Something a little different…a little special…a little “oh yeah!”
Newton Pens Eastman Fountain Pen
Nib: Extra Fine (Bock)
Filling System: Cartridge/Converter (Standard International)
A Different Approach:
This will be a slightly different type of review for me. Up to now, the pens I’ve reviewed have been mass produced in factories, rolling off well-oiled production lines. But this pen is different. It’s as much a piece of art as it is a tool for writing. So you may notice that I’m using different terminology for some sections and not assigning scores.
About Shawn Newton:
Tucked away in the rolling hills of Pendom lies a cozy little hamlet where wildly talented (and sometimes eccentric) artisans sit in their basements, garages, or workshops, transforming various slabs of raw materials into fine writing instruments with their bare hands…and typically with machinery that consists of sharp things that rotate at high speeds. One of these wizards is Shawn Newton, and the pen I’m reviewing is his Eastman model. If you’re unfamiliar with Shawn’s work, you need to drop by his website or his Instagram feed and check some of his amazing work.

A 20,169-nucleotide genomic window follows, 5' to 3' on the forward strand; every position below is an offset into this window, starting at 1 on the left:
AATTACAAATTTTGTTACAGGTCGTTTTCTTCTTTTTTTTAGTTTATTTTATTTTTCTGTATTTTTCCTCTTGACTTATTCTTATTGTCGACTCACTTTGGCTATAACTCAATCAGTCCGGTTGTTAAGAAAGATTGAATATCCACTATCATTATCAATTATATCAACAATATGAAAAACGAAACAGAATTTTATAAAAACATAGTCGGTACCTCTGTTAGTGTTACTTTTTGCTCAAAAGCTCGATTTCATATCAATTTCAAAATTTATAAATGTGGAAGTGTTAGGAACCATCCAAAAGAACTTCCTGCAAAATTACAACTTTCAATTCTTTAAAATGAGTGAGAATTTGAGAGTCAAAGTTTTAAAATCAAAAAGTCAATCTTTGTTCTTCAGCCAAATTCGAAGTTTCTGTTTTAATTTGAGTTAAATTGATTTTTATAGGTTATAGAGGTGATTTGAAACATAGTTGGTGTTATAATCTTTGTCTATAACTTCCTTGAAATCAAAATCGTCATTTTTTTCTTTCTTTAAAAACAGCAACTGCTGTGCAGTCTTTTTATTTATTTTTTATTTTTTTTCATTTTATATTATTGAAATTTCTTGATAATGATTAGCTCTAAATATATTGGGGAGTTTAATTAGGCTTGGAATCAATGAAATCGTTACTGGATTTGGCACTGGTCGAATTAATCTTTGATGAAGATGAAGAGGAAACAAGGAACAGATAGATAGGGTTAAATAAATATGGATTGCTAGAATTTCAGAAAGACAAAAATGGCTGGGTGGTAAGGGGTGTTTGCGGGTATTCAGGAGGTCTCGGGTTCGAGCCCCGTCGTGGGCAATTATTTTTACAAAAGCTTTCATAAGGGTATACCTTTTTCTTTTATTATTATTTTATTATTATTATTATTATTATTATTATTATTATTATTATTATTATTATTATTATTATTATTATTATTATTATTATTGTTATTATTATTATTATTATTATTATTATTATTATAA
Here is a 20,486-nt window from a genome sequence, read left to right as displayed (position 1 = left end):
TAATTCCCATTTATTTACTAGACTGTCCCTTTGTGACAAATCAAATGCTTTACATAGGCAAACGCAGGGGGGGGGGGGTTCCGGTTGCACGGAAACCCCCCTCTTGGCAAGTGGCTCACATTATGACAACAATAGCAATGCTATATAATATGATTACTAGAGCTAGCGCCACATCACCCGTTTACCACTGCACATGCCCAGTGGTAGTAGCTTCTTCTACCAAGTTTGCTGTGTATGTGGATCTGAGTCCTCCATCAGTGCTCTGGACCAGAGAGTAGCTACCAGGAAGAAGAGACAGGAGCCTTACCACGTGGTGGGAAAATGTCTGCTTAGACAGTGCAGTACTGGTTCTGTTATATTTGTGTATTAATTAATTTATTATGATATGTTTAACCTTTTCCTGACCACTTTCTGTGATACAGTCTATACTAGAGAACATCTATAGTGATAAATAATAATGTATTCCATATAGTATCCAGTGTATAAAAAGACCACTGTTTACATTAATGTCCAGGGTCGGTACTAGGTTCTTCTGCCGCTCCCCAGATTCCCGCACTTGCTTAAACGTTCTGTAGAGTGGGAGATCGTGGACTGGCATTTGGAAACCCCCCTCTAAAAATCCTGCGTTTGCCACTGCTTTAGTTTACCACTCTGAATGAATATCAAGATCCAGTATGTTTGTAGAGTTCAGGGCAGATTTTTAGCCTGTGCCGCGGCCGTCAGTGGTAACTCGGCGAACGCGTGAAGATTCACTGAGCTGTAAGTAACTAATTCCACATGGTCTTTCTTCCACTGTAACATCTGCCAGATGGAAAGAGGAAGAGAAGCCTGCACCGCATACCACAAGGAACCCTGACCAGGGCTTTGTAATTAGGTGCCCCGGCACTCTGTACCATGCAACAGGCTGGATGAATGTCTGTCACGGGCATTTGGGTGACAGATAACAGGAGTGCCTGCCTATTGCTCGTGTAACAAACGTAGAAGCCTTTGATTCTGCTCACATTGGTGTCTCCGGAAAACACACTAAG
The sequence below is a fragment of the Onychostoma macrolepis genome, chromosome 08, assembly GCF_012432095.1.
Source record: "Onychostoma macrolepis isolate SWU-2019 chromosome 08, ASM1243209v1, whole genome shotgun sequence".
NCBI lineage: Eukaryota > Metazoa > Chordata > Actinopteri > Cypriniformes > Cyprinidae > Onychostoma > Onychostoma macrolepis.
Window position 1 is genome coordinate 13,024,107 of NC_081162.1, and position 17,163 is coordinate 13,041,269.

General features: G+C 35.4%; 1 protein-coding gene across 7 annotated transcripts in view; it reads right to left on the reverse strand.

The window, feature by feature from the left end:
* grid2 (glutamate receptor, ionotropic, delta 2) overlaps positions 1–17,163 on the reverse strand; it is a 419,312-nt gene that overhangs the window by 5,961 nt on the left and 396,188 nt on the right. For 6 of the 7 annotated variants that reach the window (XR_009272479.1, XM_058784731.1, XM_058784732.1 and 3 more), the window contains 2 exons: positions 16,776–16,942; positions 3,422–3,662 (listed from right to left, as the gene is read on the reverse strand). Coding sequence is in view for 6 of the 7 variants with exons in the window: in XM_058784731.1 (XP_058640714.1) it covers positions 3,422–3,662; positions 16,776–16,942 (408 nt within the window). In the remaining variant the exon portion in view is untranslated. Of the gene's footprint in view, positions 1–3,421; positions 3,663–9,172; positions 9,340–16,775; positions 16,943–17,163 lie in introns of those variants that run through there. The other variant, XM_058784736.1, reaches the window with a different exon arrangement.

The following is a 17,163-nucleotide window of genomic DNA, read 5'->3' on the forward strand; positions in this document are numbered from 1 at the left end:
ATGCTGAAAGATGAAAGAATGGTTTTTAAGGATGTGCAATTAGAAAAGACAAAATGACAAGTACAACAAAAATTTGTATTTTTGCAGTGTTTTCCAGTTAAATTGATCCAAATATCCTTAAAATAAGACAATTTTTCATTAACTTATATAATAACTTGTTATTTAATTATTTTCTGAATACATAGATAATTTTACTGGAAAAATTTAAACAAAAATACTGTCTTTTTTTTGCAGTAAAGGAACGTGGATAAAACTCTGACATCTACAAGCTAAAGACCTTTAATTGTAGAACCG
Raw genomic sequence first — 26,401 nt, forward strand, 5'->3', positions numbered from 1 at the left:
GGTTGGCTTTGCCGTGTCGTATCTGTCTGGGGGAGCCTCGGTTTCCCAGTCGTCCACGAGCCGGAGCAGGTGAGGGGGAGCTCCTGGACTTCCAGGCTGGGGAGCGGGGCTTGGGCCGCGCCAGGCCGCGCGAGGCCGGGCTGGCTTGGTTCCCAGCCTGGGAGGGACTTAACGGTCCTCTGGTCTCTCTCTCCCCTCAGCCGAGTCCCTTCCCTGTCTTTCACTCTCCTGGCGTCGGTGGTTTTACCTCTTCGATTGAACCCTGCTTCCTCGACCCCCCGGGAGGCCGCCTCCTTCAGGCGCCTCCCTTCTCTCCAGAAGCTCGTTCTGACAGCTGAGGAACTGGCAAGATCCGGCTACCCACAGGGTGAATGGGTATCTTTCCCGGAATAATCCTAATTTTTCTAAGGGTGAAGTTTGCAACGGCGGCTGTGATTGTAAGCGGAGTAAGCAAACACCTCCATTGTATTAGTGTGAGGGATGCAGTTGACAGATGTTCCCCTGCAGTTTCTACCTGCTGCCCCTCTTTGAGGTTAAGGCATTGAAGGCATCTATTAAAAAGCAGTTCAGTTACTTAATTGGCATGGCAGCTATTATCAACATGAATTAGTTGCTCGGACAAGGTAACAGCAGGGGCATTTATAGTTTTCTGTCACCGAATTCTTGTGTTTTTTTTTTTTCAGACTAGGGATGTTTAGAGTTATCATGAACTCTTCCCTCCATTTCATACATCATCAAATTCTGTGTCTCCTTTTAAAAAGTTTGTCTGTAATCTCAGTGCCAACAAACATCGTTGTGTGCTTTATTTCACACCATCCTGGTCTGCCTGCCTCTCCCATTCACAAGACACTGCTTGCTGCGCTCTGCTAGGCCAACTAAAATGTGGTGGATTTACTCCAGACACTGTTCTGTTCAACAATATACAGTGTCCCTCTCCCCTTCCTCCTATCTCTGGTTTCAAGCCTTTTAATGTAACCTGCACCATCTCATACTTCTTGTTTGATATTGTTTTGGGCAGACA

Shawn is a former art teacher turned full-time pen maker (see what I did there?) who’s made quite the name for himself in the pen world. He has developed a number of different designs and you can work with him to build a customized pen out of any material you want. His work is highly regarded for its beauty, uniqueness, and functionality. And as if creating beautiful writing instruments wasn’t enough, Shawn has also devoted himself to giving back by creating his own scholarship fund (now an endowment) to help high school seniors pay for college.